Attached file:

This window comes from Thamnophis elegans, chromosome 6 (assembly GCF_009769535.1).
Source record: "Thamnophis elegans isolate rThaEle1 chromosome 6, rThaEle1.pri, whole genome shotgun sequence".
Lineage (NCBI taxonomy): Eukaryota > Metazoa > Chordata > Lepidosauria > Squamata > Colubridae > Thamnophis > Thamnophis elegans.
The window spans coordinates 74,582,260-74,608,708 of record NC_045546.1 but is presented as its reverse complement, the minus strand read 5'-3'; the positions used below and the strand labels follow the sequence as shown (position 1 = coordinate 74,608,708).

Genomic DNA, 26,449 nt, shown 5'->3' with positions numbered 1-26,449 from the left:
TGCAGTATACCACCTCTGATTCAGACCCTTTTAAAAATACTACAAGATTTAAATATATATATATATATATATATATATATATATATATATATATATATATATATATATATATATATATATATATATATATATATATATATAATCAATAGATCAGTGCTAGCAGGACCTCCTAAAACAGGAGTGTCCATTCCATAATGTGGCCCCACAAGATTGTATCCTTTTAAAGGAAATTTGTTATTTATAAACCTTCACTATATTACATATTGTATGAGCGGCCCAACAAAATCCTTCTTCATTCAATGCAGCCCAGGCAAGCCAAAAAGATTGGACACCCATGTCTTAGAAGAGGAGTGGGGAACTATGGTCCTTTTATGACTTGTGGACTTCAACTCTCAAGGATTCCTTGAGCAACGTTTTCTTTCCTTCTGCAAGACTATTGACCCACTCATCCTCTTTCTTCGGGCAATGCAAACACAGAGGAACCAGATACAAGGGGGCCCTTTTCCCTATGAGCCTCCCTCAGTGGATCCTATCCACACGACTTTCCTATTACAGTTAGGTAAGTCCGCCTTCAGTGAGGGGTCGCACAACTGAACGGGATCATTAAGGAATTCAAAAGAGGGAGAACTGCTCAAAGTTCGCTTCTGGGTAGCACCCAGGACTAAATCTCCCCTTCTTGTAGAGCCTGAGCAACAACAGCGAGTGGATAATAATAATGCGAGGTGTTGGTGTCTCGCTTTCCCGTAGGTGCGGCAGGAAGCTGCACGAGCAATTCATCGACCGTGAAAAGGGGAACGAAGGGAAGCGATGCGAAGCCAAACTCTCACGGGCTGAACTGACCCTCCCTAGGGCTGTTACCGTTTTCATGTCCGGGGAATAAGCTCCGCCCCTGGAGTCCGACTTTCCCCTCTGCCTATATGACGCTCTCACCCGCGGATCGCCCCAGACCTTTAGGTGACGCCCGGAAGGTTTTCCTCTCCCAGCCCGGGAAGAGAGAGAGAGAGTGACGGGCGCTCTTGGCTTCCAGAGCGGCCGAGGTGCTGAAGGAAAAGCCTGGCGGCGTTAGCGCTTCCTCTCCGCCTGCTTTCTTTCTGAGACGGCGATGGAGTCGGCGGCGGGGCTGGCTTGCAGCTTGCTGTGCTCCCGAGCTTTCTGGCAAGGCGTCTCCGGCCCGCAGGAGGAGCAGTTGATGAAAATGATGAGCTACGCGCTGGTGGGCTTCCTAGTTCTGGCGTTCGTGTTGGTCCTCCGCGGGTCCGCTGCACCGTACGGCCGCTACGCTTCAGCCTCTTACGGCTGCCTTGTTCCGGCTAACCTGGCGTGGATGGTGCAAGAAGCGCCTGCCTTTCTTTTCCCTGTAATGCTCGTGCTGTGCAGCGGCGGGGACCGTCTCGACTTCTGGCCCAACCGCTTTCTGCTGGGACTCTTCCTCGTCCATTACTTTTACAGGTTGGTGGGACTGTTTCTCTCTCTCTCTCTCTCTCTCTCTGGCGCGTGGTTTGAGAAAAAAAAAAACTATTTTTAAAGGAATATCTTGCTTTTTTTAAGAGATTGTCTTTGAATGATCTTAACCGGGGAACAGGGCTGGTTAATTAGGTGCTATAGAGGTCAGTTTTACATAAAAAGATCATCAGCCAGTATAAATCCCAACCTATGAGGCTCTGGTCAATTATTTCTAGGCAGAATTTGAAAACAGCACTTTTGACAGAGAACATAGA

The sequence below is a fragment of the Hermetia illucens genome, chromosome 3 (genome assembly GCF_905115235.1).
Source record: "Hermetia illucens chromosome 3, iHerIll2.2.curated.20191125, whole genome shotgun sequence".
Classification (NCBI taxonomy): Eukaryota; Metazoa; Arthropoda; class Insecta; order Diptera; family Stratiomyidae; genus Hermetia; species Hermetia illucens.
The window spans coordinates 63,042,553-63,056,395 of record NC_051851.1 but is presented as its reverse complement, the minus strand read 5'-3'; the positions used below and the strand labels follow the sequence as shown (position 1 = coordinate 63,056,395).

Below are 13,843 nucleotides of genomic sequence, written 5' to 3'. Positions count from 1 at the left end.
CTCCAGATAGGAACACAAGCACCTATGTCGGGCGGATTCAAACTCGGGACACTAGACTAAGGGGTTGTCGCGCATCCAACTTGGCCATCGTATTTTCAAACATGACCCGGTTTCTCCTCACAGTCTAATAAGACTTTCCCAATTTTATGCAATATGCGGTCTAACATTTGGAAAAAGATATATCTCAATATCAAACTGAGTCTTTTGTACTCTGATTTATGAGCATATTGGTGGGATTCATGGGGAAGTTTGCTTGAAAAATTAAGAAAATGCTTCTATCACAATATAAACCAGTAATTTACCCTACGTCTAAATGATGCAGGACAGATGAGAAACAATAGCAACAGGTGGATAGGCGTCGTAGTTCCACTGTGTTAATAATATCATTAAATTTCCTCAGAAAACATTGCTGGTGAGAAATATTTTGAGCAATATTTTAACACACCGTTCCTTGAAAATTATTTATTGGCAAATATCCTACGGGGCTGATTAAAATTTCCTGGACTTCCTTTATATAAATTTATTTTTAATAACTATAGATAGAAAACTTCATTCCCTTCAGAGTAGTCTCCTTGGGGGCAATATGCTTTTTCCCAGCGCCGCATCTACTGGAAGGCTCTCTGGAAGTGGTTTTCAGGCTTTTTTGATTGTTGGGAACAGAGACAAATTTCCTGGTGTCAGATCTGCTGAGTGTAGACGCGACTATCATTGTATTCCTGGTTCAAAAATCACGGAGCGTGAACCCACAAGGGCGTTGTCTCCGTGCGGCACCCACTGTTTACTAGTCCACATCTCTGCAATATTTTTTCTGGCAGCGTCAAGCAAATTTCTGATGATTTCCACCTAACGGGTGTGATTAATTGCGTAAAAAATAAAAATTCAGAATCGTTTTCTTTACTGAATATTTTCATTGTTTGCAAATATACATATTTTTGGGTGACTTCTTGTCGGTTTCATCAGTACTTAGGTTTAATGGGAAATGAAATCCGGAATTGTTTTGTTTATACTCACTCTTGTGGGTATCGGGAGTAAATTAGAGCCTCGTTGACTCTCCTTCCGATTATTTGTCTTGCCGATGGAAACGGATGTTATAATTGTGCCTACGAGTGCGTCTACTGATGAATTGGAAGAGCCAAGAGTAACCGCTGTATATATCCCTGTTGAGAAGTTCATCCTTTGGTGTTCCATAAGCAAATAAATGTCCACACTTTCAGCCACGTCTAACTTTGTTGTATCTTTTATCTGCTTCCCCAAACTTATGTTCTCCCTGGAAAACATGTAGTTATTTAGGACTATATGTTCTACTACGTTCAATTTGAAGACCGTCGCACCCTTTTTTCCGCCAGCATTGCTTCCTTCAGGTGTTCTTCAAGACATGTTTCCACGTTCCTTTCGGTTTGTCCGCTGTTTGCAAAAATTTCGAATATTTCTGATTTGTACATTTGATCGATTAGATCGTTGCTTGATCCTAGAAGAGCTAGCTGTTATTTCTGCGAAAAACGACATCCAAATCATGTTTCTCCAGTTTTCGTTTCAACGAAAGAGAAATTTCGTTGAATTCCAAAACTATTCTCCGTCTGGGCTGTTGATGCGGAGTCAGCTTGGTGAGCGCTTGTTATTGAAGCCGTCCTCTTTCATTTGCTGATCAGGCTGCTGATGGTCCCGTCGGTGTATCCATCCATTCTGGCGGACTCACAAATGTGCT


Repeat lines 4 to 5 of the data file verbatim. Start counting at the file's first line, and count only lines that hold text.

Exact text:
The window spans coordinates 74,582,260-74,608,708 of record NC_045546.1 but is presented as its reverse complement, the minus strand read 5'-3'; the positions used below and the strand labels follow the sequence as shown (position 1 = coordinate 74,608,708).

Genomic DNA, 26,449 nt, shown 5'->3' with positions numbered 1-26,449 from the left: